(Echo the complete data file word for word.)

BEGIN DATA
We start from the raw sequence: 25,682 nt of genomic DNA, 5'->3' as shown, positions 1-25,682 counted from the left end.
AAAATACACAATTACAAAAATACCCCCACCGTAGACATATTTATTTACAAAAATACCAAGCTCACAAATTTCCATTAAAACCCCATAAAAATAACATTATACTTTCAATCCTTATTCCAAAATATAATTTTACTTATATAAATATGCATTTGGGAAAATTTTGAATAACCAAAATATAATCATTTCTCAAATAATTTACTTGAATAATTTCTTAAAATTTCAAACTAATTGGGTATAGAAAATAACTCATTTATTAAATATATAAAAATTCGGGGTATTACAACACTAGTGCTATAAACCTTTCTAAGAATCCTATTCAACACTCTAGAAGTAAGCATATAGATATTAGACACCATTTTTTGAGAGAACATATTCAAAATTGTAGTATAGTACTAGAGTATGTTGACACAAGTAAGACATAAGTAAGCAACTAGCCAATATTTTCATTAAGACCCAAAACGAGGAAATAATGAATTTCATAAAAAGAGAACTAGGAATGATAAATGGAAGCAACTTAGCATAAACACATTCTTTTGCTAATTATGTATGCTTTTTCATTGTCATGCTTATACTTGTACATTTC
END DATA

We start from the raw sequence: 25,682 nt of genomic DNA, 5'->3' as shown, positions 1-25,682 counted from the left end.
AAAATACACAATTACAAAAATACCCCCACCGTAGACATATTTATTTACAAAAATACCAAGCTCACAAATTTCCATTAAAACCCCATAAAAATAACATTATACTTTCAATCCTTATTCCAAAATATAATTTTACTTATATAAATATGCATTTGGGAAAATTTTGAATAACCAAAATATAATCATTTCTCAAATAATTTACTTGAATAATTTCTTAAAATTTCAAACTAATTGGGTATAGAAAATAACTCATTTATTAAATATATAAAAATTCGGGGTATTACAACACTAGTGCTATAAACCTTTCTAAGAATCCTATTCAACACTCTAGAAGTAAGCATATAGATATTAGACACCATTTTTTGAGAGAACATATTCAAAATTGTAGTATAGTACTAGAGTATGTTGACACAAGTAAGACATAAGTAAGCAACTAGCCAATATTTTCATTAAGACCCAAAACGAGGAAATAATGAATTTCATAAAAAGAGAACTAGGAATGATAAATGGAAGCAACTTAGCATAAACACATTCTTTTGCTAATTATGTATGCTTTTTCATTGTCATGCTTATACTTGTACATTTC